Skip to content
Link copied to clipboard

Rolling the dice on slots: Bad bet or easy money?

Simple tax-revenue numbers can be dazzling, but opponents say that the economic and social costs are equally spectacular.

Depending on who's doing the talking, the arrival of slot-machine gambling in Philadelphia is either the biggest economic development opportunity in recent history, or a scourge that will destroy neighborhoods, families, and local businesses.

Amid all the hyperbole, the real numbers are often lost. The simple tax-revenue numbers can be dazzling: The city would get about 28 percent of the more than $700 million in projected slots revenues, or about $200 million a year to pay for city services, fund tax cuts, and expand the Pennsylvania Convention Center.

Casino Free Philadelphia, the city's leading anti-casino organization, argues that the economic and social costs, including gambling addiction and revenues diverted from other entertainment businesses, are equally spectacular, approaching hundreds of millions of dollars annually.

On Tuesday, Casino Free Philadelphia will be outside polling places offering an unofficial ballot with a referendum question that would ban casinos from within 1,500 feet of residential neighborhoods. It is the same question the Pennsylvania Supreme Court removed from the official ballot.

Meanwhile, the casinos and their allies in the construction and hospitality industries rallied last week, claiming that the city can't afford to lose more than $1 billion in construction contracts and the projected 2,000 permanent casino jobs.

Here is a look at some of those numbers, based on fiscal year 2010, when the casinos will be operating full-tilt and generating a projected $1 billion in taxes statewide, if construction begins on schedule in Philadelphia and Pittsburgh this summer:

Tax Revenue: Industry experts generally agree that Foxwoods and SugarHouse casinos in Philadelphia can easily generate the $715 million in slots dollars needed to meet projections over the city's five-year plan. As a host community, the city will get 4 percent, or $28.6 million annually by 2010, according to the five-year plan. The first $5 million each year goes to the Philadelphia School District.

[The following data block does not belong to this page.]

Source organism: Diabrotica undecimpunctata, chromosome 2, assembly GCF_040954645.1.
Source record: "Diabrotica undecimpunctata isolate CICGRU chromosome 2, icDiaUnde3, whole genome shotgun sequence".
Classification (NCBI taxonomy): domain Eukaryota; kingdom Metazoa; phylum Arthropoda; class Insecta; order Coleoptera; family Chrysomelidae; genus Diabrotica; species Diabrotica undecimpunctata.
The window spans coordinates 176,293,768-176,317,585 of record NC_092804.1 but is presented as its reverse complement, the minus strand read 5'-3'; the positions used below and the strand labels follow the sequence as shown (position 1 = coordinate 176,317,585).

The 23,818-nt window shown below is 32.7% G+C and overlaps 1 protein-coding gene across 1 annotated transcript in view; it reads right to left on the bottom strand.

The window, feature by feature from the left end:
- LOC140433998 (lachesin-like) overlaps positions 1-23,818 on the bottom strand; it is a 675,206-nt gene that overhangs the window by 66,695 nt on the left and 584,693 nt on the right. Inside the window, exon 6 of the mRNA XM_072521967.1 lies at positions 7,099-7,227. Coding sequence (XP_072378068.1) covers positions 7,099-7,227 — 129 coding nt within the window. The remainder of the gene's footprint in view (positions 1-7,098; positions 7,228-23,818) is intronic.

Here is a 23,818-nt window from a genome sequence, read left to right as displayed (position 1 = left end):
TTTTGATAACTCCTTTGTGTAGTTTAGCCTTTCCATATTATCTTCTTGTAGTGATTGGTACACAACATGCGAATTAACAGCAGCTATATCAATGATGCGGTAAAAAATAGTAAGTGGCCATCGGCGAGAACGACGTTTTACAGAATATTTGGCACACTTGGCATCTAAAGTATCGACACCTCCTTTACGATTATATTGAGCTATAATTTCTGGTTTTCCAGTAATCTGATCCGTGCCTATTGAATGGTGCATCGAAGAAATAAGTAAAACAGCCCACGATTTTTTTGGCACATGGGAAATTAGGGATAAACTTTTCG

The remaining $23.6 million that the city will get represents less than 1 percent of a the city's projected 2010 operating budget of $4 billion.

Tax Relief: Casinos will pay 34 percent of their revenues for statewide tax relief. Of that, about 14 percent, or $140 million if the state meets its projections, will come back to the city in the form of wage-tax breaks for most residents, according to the office of State Sen. Vincent Fumo, who engineered the 2004 law that authorized slots gambling at 14 sites.

In the year 2010, gaming revenue would reduce the earned-income tax from 4.0 percent to 3.6 percent for city residents, a savings of $195 annually for a household making $50,000, or $389 for a household making $100,000, according to an Inquirer analysis.

Seniors with incomes below $30,000, who won't benefit from wage-tax reductions in the city, will see their property taxes reduced by $325 for a household with less than $8,000 in income, to $125 for households making between $18,000 and $30,000.

Convention Center: The slots law dictates that 5 percent of all slots revenues - $150 million in 2010 - will go to a state economic-development fund, with the $700 million expansion of the Pennsylvania Convention Center as the target of the funding in Philadelphia. The law doesn't say what percentage of the money the Convention Center is due, but legislators agreed at the time of the law that about 25 percent of the fund would go to Philadelphia for the next 10 years, Fumo spokesman Gary Tuma said.